British Academy’s prizes and medals celebrate achievements in humanities and social sciences

7 Aug 2020

The British Academy today awards prizes and medals to distinguished academics in the humanities and social sciences for lifelong contributions to their disciplines and for several notable achievements in the last year, including a “highly original” essay presenting a theoretical framework for the permissibility of rioting against injustice and a recent literary biography representing a “major achievement” in the study of one of England’s favourite poets.

In recognition of the accomplishments of leading scholars in Classics, Theology and Religious Studies, Linguistics, Archaeology, History and many more fields, the British Academy today awards:

  • The Brian Barry Prize in Political Science, in partnership with Cambridge University Press and the British Journal of Political Science (BJPolS), to Dr Jonathan Havercroft, Associate Professor of Politics and International Relations at the University of Southampton, for his essay ‘Why is there no just riot theory?’. This winning essay will be published in the British Journal of Political Science.
  • The Rose Mary Crawshay Prize to Chaucer: A European Life (Princeton, 2019) by Wolfson History Prize nominee Marion Turner, Associate Professor of English at the University of Oxford.
  • The Derek Allen Prize to Dr Andrew Burnett FBA in recognition of outstanding contributions to the study of coinage of the Roman Empire and a career of public service including as Keeper of the Department of Coins and Medals and Deputy Director at the British Museum.
  • The Kenyon Medal for work in the fields of classical studies and archaeology to Professor Dame Averil Cameron FBA FSA FRHistS, Professor Emeritus of Late Antique and Byzantine History and Former Warden of Keble College at the University of Oxford, and one of the most distinguished historians of late antiquity and Byzantium.
  • The Landscape Archaeology Medal to Professor Keith Branigan, Emeritus Professor at the University of Sheffield, for his distinguished and varied career with many notable achievements in the study of Roman Britain and the prehistory of the Aegean.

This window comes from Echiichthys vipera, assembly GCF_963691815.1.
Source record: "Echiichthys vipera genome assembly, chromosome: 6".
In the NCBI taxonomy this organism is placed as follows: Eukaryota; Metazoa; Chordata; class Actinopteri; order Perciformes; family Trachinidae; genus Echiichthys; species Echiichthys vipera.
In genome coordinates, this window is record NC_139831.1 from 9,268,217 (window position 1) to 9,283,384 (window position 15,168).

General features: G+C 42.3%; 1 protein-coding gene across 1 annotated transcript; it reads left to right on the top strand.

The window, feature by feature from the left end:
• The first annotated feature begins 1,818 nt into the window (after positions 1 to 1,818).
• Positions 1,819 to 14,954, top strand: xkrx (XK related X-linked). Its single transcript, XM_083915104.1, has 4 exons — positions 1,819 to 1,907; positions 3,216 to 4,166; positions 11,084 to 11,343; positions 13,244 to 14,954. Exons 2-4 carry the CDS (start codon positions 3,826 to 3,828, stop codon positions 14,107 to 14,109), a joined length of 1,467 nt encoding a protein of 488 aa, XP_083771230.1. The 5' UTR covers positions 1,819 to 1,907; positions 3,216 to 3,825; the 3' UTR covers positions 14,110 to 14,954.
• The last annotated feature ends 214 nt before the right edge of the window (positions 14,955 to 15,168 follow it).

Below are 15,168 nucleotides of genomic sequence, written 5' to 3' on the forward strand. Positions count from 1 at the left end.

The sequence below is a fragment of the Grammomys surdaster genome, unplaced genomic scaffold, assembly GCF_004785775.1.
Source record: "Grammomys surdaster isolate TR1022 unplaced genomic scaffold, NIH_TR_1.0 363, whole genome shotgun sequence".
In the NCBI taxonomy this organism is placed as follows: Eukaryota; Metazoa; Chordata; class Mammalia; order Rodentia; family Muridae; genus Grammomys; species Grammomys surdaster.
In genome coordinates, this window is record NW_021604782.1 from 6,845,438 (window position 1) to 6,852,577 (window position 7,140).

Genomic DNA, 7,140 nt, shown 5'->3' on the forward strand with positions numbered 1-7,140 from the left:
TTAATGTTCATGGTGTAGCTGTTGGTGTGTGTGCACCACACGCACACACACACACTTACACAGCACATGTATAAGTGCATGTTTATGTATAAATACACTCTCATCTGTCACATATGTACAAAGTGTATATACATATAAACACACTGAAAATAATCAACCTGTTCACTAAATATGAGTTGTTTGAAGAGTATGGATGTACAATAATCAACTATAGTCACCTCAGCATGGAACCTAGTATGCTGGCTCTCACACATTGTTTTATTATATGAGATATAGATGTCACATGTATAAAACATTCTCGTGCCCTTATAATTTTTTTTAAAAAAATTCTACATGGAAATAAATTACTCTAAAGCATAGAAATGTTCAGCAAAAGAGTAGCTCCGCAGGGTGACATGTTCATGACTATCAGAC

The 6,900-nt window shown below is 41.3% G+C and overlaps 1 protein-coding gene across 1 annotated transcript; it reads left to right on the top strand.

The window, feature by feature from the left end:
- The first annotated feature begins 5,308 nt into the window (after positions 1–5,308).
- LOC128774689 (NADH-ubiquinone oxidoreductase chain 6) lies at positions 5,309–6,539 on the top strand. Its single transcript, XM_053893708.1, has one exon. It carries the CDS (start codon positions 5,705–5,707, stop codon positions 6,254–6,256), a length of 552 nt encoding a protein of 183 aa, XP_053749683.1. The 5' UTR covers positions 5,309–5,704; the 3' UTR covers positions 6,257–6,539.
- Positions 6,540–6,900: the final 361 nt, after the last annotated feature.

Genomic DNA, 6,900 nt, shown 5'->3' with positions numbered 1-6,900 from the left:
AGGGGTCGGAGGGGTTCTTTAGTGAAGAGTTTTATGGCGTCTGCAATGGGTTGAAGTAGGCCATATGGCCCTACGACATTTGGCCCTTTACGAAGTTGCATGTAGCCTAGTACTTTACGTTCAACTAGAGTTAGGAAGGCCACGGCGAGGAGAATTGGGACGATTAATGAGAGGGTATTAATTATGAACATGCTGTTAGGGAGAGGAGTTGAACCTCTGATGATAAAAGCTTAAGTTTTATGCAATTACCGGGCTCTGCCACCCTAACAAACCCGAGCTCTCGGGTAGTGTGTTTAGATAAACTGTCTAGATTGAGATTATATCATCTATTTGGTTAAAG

• The Grahame Clark Medal to Dr Frances Healy, a leading specialist in the study of the British Neolithic and Honorary Research Fellow at the School of History, Archaeology and Religion at Cardiff University.
  • The Burkitt Medal for Biblical Studies to Professor Beverley Roberts Gaventa, Distinguished Professor at Baylor University and specialist in the theological and historical interpretation of the letters of Paul.
  • The Edward Ullendorf Medal to Professor Otto Jastrow, Professor of Arabic at Tallinn University and one of the world’s leading scholars in the fields of Arabic and Neo-Aramaic.
  • The Neil and Saras Smith Medal for a lifetime of achievement in the field of Linguistics to Professor Paul Kiparsky, Professor in the School of Humanities and Sciences at Stanford University, who is best known for his research on Phonology and Historical Linguistics.
  • The Serena Medal to Professor Jill Kraye, Emeritus Professor of the History of Renaissance Philosophy and Librarian at the Warburg Institute, for her scholarship on Renaissance philosophy and humanism and the later European influence of classical philosophy.

Professor Sir David Cannadine, historian and President of the British Academy, said:

“The British Academy inspires, supports and promotes outstanding achievements and global advances in the humanities and social sciences. On behalf of the Academy, I extend my most heartfelt congratulations to each of this year’s winners. Whether through individual accomplishments or lifelong service, these prizes and medals are testament to these scholars’ immense contributions to all areas of life and study. We are indebted to them for their outstanding contributions to their disciplines, for mentoring and nurturing their students and for blazing new trails in a variety of fields.”

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